(Nanowerk NewsInexpensive and flexible screens that use very little energy could be one step closer, thanks to innovation from the University of Surrey that solves the problem that plagues the source gate transistor (SGT).
SGT is not widely used because current designs have problems with how their performance changes with temperature. To solve this problem, scientists from the University of Surrey have developed a new design for the part of the transistor called the source. They have proposed adding a very thin layer of insulating material at the source contacts to change the way electric charges flow.
This study has been published by IEEE Transactions on Electron Devices (“Evidence of Improved Thermal Stability through Nanoscale Contact Engineering in Source-Gated IGZO Thin Film Transistors”).
Dr Radu Sporea, project leader from the University of Surrey, said: “We used a rapidly emerging semiconductor material called IGZO or indium-gallium-zinc oxide to create the next generation of source-gated transistors. Through nanoscale contact engineering, we obtained the transistor which is much more stable with temperature than previous attempts. Device simulation allowed us to understand this effect.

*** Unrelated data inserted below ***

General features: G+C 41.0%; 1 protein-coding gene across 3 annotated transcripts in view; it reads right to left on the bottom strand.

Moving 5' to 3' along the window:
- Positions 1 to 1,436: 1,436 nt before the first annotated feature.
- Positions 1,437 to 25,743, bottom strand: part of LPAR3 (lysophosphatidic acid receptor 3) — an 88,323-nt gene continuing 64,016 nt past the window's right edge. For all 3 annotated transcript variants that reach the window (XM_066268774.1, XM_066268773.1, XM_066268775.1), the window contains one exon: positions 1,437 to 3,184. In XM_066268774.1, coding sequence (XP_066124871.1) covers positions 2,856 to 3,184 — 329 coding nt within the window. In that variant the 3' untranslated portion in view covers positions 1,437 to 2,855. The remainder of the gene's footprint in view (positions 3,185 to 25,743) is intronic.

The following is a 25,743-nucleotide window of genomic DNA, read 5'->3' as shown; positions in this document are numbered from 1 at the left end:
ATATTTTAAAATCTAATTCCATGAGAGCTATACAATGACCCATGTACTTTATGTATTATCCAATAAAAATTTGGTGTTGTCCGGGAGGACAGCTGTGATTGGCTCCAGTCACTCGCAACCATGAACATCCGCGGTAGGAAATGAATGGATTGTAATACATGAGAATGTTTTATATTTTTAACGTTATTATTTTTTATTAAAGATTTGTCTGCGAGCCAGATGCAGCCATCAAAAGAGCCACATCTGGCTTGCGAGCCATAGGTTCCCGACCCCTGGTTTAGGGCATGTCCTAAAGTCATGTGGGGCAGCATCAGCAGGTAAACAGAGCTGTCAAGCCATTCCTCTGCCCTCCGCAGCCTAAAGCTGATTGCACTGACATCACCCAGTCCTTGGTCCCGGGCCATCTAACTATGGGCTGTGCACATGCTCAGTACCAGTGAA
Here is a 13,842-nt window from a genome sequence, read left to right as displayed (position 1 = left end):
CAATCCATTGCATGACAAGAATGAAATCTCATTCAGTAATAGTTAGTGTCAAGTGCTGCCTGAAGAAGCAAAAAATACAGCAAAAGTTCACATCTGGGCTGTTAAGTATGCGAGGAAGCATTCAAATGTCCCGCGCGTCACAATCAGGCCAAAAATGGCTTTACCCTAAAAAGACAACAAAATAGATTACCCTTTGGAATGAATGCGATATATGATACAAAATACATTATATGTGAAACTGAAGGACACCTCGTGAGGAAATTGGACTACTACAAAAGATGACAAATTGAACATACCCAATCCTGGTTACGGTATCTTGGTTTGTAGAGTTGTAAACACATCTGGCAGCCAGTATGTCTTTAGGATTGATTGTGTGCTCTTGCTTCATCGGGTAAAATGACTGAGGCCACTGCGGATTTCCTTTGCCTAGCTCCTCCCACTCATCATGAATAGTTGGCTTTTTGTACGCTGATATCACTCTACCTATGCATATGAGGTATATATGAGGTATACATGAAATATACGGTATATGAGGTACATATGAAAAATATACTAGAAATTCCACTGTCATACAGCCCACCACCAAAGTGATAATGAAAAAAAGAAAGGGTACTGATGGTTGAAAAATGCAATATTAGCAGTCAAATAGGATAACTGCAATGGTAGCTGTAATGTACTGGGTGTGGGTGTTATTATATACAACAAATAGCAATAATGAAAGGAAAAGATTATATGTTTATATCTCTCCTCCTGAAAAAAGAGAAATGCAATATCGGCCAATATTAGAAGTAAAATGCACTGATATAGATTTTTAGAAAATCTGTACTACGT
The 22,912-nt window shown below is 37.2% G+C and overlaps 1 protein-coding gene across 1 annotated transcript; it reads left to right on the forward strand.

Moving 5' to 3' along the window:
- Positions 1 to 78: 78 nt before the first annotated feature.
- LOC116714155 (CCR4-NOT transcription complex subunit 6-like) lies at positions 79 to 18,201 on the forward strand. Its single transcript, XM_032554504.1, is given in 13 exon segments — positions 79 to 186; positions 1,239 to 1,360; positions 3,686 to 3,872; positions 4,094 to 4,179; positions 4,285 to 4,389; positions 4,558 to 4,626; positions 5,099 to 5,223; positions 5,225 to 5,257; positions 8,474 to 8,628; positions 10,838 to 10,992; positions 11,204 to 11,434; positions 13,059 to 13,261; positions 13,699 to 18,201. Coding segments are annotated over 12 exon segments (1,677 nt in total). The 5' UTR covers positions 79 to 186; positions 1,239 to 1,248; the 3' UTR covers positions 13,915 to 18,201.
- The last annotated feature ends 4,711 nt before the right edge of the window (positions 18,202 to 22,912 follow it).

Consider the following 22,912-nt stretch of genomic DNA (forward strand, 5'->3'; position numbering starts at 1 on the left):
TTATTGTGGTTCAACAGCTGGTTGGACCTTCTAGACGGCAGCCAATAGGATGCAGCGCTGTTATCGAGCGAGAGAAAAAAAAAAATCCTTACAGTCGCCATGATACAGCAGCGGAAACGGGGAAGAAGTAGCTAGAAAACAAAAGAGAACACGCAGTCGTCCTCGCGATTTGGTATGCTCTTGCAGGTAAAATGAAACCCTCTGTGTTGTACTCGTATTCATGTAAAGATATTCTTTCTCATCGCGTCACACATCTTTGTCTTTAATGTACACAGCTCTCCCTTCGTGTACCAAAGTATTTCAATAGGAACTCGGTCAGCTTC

“This new design adds temperature stability to the SGT and maintains the usual benefits such as using low power, producing high signal amplification, and being more reliable in different conditions. While source gate transistors are not mainstream due to a handful of performance limitations, we continue to eliminate their drawbacks .”
A source-gated transistor (SGT) is a special type of transistor that combines two of the basic components of electronics – a thin-film transistor and a carefully engineered metal-semiconductor contact. It has many advantages over traditional transistors, including using less power and being more stable. SGT is suitable for large area electronics and is a promising candidate for use in fields such as medicine, engineering and computing.
Salman Alfarisyi conducted a simulation at the University of Surrey as part of his final year undergraduate project. Salman said: “Source gate transistors can be the building blocks for new flexible power-efficient electronics technologies that help meet our energy needs without harming the health of our planet. For example, their signal sensing and amplification capabilities make it easy to recommend them as key elements for interacting medical devices. with our whole body, allowing us to better understand human health.”